Sam Nixon, CIO, Virginia/Photo by David Kidd Sam Nixon, CIO, Virginia Photo by David Kidd

Photo: Sam Nixon, CIO, Virginia/Photo by David Kidd


Virginia CIO Sam Nixon's efforts to improve the state's troubled IT outsourcing contract with Northrop Grumman hit a snag this week when a memory card in a storage area network failed Wednesday, knocking the computer systems of two dozen state agencies out of service.

Officials at the Virginia Information Technologies Agency (VITA) said that 75 percent of servers attached to the storage system had been turned back on and were operational as of Friday afternoon, and that engineers were testing those servers and their applications. The state hopes to have all systems fully operational by Monday, a VITA spokesperson told Government Technology.

But it's still too soon to tell if any of the state's data will be permanently lost as result of the hardware failure, the official said. Nixon told a local newspaper in a story published Friday that experts had found no data was lost except for what was inputted into the system at the moment it failed.

Virginia officials also did not yet know if the outage was a violation of service-level agreements that the state negotiated this year with Northrop Grumman in a revision of the original, 10-year $2.3 billion agreement signed by the state and vendor in 2005. The revisions included increased monetary penalties to Northrop Grumman for failure to perform on "clearly identified and measured performance standards."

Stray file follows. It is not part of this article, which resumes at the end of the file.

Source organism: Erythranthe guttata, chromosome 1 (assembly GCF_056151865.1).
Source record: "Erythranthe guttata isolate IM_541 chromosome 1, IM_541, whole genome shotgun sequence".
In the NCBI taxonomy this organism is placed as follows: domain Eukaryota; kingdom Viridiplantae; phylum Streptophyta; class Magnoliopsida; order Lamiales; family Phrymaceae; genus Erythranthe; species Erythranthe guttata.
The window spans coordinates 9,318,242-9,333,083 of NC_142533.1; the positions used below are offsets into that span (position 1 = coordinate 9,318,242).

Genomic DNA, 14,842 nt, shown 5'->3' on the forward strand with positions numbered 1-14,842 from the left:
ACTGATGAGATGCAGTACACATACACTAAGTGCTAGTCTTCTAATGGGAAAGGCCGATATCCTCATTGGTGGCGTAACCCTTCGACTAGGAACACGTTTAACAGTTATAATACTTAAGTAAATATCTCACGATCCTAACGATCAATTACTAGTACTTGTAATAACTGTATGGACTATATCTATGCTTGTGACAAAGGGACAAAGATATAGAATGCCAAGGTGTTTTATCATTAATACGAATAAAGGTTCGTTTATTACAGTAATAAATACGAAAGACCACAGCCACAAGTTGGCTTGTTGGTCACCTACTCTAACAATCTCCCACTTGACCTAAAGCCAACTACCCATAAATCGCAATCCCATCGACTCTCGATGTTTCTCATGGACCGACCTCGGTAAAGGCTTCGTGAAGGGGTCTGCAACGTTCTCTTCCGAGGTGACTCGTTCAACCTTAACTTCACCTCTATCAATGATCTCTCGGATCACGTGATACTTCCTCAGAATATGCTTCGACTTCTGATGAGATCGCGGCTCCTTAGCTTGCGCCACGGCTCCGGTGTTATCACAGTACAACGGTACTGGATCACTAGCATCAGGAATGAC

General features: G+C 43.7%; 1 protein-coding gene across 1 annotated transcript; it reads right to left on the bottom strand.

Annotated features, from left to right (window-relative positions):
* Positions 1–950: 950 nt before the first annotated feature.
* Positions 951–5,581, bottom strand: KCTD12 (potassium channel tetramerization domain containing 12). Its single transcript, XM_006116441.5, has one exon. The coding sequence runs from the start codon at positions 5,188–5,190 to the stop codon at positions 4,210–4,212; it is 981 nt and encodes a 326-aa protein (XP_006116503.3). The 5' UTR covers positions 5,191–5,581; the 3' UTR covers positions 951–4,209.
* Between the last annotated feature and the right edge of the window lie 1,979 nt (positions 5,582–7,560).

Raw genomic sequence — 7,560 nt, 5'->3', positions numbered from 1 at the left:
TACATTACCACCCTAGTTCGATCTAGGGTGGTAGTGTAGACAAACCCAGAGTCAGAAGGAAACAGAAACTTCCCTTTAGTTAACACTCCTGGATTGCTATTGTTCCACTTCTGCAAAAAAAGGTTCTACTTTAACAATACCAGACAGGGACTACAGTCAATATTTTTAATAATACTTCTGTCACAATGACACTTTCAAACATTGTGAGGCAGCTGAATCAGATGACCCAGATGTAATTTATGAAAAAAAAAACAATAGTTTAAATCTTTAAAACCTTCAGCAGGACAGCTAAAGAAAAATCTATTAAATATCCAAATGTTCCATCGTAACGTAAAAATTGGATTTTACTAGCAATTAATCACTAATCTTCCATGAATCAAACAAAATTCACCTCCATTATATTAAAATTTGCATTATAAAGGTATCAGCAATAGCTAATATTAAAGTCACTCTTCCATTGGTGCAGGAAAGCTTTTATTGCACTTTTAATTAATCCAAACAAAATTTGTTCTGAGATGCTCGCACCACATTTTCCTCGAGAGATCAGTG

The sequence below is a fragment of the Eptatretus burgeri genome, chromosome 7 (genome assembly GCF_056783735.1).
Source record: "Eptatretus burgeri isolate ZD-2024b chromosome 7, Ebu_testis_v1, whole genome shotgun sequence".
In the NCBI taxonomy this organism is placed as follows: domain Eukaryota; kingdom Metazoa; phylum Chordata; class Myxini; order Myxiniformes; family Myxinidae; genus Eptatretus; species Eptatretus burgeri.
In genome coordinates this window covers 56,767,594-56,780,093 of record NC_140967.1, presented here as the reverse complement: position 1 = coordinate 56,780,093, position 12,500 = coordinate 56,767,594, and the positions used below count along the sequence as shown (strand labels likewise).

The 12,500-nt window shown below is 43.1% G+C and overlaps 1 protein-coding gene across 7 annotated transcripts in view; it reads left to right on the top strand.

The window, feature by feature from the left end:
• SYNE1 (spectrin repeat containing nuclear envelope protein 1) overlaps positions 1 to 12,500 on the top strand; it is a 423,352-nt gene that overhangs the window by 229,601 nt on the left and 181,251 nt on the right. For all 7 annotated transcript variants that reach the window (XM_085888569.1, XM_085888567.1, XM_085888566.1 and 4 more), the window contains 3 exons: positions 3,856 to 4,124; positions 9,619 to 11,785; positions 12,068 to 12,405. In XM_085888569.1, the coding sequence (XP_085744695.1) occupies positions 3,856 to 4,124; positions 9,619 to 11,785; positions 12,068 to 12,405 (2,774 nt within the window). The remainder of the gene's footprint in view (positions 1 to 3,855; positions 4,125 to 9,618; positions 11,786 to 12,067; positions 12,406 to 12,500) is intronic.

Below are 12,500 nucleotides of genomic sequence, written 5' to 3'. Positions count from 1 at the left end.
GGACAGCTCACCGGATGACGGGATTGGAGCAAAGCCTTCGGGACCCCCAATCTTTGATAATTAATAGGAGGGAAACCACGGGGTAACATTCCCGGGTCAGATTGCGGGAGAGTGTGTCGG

Complicating the picture is that EMC is the storage vendor. According to state officials, EMC worked overnight Thursday to restore and replace the affected storage area network, which failed Wednesday afternoon and included failure of the redundancy. The outage occurred in one of VITA's data centers in Virginia suburb Richmond.

Some state agencies' computers remained affected Friday, including at the Virginia Department of Motor Vehicles, which can't process drivers' licenses at customer service offices. For security reasons, VITA is not naming the other state agencies affected by the computer failure.

Data backup had been one of VITA's concerns. Last year then-state CIO George Coulter lamented that the state's computer systems didn't have redundancy backup. Nixon, a state delegate who had a hand in crafting legislation that created VITA, began working on the issue after he was named CIO in March by newly elected Gov. Bob McDonnell. Northrop Grumman and VITA jointly announced in June that they had successfully completed a disaster recovery test that restored "all critical systems in 24 hours and other less critical systems within 48 hours."

A legislative audit in fall 2009 slammed the VITA-Northrop Grumman agreement's performance and prompted criticism from lawmakers. Since then, the two parties have been working together to improve service.

Matt Williams  |  Associate Editor